It’s well known that the Nazis devised an extraordinarily efficient system to implement the Final Solution. Not as well known is the fact that the fascists in Romania “improvised” a similar system, without the benefit of a grand institutional plan.
They nonetheless managed to kill 400,000 Jews, which gives some hint of their enthusiasm and savagery. It also tells us that there are some chapters of the Holocaust that have yet to be fully explored.
Documentary filmmaker Simcha Jacobovici has a personal stake in all this — his father took a bullet in the chest during a 1941 massacre of hundreds of Romanian Jews. Joseph Jacobovici survived and, after joining the Red Army to fight the Nazis, eventually made his way to Israel and then Canada, where he raised a family.
Simcha Jacobovici revisits this history, both the personal and the big picture, in “Charging the Rhino,” a valuable yet frustrating 50-minute film he made for Canadian television in 2006 with Bruce Thorson. It receives its U.S. television premiere Monday, Feb. 18 on the Sundance Channel.
Jacobovici scored a hit on the festival circuit back in 1991 with “Deadly Currents,” a controversial documentary about the future of Israel. Recently, he has become a somewhat familiar face as the producer and on-camera guide for the small-screen programs “The Naked Archaeologist” and “The Last Tomb of Jesus.”
He is a smart, aggressive and unwaveringly self-confident fellow, but Jacobovici proves too clever for his own good in “Charging the Rhino.” Determined to avoid the clichés of the Holocaust documentary, the first-person narrative and the return-to-the-Old-Country documentary, he and Thorson construct a roundabout, pseudo-metaphorical structure that proves repetitive instead of revealing.
Joseph Jacobovici’s war and postwar experience is compelling, not least because he was plainly a tough, athletic and resourceful man. Also fascinating is the chunk of Romanian history describing the World War II-era battle for control between the fascist head of the country and the leader of the Iron Guard (the equivalent of the Brown Shirts) — underscored by the fact that the Guard is still extant, and faithfully denying the Holocaust.
But the filmmakers overplay their hand with the story of Joseph’s nephew Sacha, who stayed in Romania after the war. Sacha thrived for a while under communism, apparently, even as Romania embraced a kind of national amnesia about its fascist period and the despicable crimes that took place.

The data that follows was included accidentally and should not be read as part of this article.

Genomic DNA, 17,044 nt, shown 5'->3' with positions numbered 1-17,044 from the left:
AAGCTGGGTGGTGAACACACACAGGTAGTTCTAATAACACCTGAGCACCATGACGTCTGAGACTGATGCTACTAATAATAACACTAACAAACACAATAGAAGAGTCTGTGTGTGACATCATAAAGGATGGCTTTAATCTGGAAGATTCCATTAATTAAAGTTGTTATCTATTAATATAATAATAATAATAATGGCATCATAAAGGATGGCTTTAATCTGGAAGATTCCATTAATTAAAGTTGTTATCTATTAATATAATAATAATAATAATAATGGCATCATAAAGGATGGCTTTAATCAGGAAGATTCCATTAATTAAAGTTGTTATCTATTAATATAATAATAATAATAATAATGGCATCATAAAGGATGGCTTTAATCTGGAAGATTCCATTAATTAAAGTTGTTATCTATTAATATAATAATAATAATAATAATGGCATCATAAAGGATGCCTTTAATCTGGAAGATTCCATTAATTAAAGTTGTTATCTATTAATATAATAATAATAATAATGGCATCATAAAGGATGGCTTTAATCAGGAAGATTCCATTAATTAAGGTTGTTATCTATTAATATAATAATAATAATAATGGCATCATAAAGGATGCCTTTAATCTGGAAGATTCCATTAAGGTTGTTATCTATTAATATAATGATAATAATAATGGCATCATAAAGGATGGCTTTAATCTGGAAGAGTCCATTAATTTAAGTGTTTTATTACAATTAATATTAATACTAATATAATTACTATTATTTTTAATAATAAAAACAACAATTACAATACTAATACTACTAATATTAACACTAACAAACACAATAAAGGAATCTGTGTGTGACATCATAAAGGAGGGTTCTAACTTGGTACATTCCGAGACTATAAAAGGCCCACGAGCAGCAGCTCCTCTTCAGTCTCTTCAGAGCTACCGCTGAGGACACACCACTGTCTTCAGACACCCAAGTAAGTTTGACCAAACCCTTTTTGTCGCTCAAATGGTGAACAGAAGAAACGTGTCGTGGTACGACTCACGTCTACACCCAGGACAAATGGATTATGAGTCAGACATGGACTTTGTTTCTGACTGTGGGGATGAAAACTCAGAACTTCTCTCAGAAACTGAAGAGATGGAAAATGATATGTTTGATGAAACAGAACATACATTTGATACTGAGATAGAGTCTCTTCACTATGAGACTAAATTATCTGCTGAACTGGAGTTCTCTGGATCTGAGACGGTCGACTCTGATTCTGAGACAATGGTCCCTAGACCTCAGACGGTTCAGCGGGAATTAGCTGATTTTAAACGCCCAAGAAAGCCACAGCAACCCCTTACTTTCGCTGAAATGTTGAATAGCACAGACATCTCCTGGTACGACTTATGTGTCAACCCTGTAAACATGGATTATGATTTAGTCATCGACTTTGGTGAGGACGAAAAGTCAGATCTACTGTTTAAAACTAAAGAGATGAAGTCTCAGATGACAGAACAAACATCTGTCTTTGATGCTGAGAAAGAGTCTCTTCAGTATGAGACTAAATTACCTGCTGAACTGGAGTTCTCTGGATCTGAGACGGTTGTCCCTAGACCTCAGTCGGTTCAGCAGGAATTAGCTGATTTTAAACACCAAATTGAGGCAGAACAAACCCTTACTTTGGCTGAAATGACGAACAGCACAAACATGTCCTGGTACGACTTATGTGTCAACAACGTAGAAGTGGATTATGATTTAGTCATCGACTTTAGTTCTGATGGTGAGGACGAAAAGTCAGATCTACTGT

“Charging the Rhino” makes extensive use of a 1960 Romanian film called “Reconstruction,” which depicts the planning and execution of a bank heist, and the trial of the perpetrators. One was Sacha; all were Jews. The actual facts — about Sacha, the holdup and the trial — are now impossible to ascertain, but the filmmakers advance a theory that some viewers will find credible and moving.
Most, however, will find this section a rather ham-fisted way of addressing the anti-Semitism that forced Jews to leave in such numbers in the intervening decades that fewer than 10,000 Jews now remain in Romania.
Finally, bringing the film full circle, Jacobovici carries out his own act of commemoration on the site of the massacre that his father survived. The scene would be far more powerful if we could hear someone’s voice — local reporters, government officials or ordinary citizens — other than the filmmaker’s, and if we weren’t left to wonder what happened in the aftermath of Jacobovici’s deed.
“Charging the Rhino,” which takes its title from the metaphor that Romanian-born playwright Eugene Ionesco created in his surrealist classic “Rhinoceros,” is full of provocative bits and potentially rich pieces. But it suffers from a ponderous structure and an over-reliance on Simcha Jacobovici’s deliberate narration, which has the irritating quality of a teacher talking down to fifth-graders.
“Charging the Rhino” airs 9 p.m. Monday, Feb. 18 on the Sundance Channel.